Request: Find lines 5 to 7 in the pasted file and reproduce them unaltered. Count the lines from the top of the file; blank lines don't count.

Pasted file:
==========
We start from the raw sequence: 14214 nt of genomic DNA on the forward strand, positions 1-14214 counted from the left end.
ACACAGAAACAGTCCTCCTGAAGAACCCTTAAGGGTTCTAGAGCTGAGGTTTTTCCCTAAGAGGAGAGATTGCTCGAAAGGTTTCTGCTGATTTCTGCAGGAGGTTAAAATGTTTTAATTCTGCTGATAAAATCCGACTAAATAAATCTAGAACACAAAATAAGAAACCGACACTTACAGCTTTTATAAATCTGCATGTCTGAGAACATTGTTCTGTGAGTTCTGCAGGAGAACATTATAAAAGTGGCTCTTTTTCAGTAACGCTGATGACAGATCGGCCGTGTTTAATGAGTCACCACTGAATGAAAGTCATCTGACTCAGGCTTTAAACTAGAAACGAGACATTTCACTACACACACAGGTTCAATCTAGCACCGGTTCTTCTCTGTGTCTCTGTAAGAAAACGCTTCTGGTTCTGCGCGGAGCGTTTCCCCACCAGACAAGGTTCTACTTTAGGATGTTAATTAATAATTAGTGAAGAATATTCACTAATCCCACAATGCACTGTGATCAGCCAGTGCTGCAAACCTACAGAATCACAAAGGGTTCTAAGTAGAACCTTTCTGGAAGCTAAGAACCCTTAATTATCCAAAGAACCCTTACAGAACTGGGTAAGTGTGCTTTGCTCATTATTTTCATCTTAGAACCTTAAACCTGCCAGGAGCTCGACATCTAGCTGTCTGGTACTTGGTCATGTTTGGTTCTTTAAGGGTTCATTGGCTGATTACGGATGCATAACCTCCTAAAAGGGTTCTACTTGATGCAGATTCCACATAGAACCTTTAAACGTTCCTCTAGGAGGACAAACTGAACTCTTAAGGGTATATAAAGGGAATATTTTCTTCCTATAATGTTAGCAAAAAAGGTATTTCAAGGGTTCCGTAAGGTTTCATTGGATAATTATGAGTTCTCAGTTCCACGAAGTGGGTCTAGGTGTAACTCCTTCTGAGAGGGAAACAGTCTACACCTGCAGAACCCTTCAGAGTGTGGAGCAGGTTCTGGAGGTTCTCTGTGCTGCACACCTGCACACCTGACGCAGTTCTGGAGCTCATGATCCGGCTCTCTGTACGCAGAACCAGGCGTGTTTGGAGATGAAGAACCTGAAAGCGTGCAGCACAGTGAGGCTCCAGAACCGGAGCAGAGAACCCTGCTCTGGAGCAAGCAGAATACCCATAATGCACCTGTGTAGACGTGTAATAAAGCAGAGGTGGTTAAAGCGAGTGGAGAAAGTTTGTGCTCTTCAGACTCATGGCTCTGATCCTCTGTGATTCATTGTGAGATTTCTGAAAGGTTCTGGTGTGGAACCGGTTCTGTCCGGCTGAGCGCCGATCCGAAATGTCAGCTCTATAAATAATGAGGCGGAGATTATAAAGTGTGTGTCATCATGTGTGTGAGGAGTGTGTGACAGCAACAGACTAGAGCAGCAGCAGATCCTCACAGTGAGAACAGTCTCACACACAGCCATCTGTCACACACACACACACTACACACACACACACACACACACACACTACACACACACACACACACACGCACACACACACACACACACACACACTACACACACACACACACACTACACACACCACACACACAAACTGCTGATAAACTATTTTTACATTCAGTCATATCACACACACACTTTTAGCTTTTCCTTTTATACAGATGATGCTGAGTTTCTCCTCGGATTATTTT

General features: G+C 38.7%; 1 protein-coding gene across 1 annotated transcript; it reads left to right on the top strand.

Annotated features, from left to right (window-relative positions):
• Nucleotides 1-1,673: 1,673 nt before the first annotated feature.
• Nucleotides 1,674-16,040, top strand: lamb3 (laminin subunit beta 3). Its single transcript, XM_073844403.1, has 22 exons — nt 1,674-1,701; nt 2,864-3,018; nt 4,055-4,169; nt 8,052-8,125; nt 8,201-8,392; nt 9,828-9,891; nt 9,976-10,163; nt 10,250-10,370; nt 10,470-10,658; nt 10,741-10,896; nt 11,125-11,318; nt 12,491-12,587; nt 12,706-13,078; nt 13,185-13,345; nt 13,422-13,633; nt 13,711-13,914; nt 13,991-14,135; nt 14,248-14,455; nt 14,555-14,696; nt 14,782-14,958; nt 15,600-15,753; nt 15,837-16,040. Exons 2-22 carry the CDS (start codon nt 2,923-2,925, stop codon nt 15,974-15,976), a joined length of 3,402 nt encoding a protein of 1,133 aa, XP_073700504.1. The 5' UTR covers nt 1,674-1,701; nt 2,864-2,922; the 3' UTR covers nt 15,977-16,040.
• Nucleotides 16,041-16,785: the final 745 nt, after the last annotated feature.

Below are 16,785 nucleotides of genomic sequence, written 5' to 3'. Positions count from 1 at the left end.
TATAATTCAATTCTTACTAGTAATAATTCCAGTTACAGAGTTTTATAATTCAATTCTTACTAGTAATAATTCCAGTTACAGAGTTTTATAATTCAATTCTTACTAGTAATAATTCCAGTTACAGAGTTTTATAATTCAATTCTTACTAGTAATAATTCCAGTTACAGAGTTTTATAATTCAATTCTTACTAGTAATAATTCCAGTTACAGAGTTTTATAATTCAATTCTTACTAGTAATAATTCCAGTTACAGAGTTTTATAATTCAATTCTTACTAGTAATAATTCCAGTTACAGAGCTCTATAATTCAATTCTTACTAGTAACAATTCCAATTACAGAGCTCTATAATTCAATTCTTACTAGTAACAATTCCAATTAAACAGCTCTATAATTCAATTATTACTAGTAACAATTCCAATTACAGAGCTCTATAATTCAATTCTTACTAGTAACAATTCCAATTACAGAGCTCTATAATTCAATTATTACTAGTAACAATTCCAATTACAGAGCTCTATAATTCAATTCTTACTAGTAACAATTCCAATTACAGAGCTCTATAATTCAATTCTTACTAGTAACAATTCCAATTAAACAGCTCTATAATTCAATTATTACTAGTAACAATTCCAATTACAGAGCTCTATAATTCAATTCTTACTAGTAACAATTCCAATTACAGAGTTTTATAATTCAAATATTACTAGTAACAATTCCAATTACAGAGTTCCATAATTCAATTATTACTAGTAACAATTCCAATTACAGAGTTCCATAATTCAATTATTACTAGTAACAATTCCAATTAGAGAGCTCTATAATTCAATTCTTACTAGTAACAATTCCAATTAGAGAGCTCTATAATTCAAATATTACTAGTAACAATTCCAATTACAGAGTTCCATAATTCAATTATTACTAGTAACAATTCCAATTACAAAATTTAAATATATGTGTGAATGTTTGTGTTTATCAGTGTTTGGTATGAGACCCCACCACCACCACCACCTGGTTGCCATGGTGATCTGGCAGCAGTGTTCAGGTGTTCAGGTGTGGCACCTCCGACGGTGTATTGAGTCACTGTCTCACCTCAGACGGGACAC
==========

• Nucleotides 1-1,673: 1,673 nt before the first annotated feature.
• Nucleotides 1,674-16,040, top strand: lamb3 (laminin subunit beta 3). Its single transcript, XM_073844403.1, has 22 exons — nt 1,674-1,701; nt 2,864-3,018; nt 4,055-4,169; nt 8,052-8,125; nt 8,201-8,392; nt 9,828-9,891; nt 9,976-10,163; nt 10,250-10,370; nt 10,470-10,658; nt 10,741-10,896; nt 11,125-11,318; nt 12,491-12,587; nt 12,706-13,078; nt 13,185-13,345; nt 13,422-13,633; nt 13,711-13,914; nt 13,991-14,135; nt 14,248-14,455; nt 14,555-14,696; nt 14,782-14,958; nt 15,600-15,753; nt 15,837-16,040. Exons 2-22 carry the CDS (start codon nt 2,923-2,925, stop codon nt 15,974-15,976), a joined length of 3,402 nt encoding a protein of 1,133 aa, XP_073700504.1. The 5' UTR covers nt 1,674-1,701; nt 2,864-2,922; the 3' UTR covers nt 15,977-16,040.
• Nucleotides 16,041-16,785: the final 745 nt, after the last annotated feature.